Australia's first inhabitants

Aboriginal people had already inhabited the Australian continent for about 50 000 – 60 000 years before European settlement. These first Australians occupied much of Australia. Different groups had separate territory and they moved through their territory on foot, making pathways beside streams and rivers, or between water-holes. There were hundreds of Aboriginal languages and many nations. The different groups asked permission if they were wanting to pass through another group’s territory. As they crossed the country of neighbouring groups they carried massage sticks. Some groups of people settled on the islands in the Torres Strait and are known as Torres Strait Islander people. These Islanders and the Aboriginal people in Northern Australia made rafts and canoes and travelled across rivers and across the sea. Those Aboriginal people who travelled south and crossed into the land we now call Tasmania, (Tasmania was joined to the mainland of Australia until about 14 000 years ago) became separated from the mainland when the sea level rose.

How did Aboriginal Australians live?

Australian Aboriginal peoples were hunters and ate the animals they caught, they were also gatherers of plants that could be eaten. The people who lived along the coast were caught and ate fish. They built shelters that were different in design, depending on the climate (the weather), and the season in their part of Australia.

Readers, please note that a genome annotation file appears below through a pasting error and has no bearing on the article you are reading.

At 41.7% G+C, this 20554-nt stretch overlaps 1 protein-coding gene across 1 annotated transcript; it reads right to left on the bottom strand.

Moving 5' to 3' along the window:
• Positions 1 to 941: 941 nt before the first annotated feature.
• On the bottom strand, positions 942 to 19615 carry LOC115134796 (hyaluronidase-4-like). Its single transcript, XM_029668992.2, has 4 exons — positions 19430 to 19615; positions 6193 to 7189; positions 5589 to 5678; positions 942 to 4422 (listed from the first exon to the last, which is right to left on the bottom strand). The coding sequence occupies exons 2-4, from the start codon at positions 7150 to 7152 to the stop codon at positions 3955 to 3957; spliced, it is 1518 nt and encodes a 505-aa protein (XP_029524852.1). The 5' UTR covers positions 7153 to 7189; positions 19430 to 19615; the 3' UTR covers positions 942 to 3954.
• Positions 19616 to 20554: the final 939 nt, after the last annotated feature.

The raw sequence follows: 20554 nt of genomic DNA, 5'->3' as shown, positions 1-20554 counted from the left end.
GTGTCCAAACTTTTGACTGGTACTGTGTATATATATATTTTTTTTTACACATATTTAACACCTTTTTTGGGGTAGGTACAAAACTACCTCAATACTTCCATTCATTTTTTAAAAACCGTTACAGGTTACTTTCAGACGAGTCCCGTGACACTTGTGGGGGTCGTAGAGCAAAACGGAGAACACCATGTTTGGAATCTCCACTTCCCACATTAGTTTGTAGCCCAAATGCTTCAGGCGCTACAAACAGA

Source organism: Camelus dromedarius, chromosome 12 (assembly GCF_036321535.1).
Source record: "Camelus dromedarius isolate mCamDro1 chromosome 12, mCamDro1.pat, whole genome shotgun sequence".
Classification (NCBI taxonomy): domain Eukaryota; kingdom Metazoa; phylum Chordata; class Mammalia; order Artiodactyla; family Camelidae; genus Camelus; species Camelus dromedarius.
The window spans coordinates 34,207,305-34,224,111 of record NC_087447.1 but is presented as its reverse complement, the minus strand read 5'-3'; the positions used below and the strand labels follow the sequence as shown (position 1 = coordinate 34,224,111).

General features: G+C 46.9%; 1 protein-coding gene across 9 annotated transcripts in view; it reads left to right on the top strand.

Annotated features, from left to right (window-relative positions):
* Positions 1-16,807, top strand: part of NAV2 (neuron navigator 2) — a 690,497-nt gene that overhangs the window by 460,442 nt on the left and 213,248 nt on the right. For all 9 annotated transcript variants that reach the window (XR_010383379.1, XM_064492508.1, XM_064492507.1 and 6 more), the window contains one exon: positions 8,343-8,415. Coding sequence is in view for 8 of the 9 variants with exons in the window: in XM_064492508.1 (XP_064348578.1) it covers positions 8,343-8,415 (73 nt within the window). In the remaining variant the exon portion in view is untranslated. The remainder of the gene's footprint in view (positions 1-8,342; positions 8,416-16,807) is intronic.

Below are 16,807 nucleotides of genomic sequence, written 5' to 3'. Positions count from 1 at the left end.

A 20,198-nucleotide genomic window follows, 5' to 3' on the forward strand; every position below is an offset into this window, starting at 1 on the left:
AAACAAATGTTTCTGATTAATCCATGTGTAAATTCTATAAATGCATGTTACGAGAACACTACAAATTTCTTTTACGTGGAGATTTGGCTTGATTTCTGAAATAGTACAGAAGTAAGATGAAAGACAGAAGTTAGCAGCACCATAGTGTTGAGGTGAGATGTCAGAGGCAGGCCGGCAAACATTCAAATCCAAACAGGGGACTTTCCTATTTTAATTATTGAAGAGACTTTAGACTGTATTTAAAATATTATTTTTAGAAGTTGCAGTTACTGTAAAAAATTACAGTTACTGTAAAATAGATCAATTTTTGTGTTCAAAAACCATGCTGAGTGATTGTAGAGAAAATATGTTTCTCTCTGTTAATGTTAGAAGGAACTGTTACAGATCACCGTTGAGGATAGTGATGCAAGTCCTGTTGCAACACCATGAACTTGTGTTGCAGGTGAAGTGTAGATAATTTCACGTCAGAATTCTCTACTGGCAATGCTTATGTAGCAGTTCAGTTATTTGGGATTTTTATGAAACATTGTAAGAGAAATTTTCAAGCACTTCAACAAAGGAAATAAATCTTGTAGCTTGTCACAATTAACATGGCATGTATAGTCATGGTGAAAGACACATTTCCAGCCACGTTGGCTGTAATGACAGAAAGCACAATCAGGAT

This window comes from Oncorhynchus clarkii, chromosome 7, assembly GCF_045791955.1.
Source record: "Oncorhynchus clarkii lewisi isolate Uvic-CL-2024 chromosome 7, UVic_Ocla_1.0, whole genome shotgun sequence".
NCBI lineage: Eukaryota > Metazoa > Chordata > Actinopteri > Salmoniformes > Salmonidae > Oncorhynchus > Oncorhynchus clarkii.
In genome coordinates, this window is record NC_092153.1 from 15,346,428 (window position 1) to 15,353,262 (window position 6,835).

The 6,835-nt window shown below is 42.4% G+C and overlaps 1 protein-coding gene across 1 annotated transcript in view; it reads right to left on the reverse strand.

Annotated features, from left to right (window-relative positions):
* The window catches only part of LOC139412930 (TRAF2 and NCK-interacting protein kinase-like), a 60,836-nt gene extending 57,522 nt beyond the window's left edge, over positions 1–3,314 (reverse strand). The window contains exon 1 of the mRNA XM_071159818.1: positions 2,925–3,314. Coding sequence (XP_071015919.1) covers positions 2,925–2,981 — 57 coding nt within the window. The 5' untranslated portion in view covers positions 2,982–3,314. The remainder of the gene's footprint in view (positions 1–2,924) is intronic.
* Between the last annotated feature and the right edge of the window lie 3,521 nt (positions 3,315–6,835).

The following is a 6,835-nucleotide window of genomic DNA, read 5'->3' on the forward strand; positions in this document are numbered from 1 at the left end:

All Aboriginal peoples had tools for digging, cutting and for hunting. Spears, spear throwers and boomerangs were used for hunting and as weapons. They built canoes and other kinds of watercraft from bark. Nets, baskets and bags were made from different fibres and from animal skins. Clothing too, made out of animal skins, varied depending on the weather and the season.

Read about the tools and technology of Aboriginal peoples


Rock painting Getty Images

Rock painting Getty Images

Those groups that lived in the north traded with people who lived in New Guinea and with visiting sailors and fishermen from parts of what is now Indonesia. The Aboriginal communities were run by older members of the group, known as elders. The people had their own laws, and languages, and through storytelling, rock art and bark paintings, they passed on their history to each new generation.

Read about the Dreaming: the time of creation


Go here for more information about Aboriginal Australians.


Music and dance of Aboriginal Australians

The didgeridoo (sometimes the didjeridu) may be the world’s oldest wind instrument. It is used to accompany songs and dances. Made from hollowed out tree branches a digeridoo is about 1.3 metres long.


Here's a GREAT video of images of Aboriginal people in the present and in the past, their country, and the sound of the didgeridoo. 

Go here to read more about the didgeridoo


Stories are told through dance and music

Stories are told through dance and music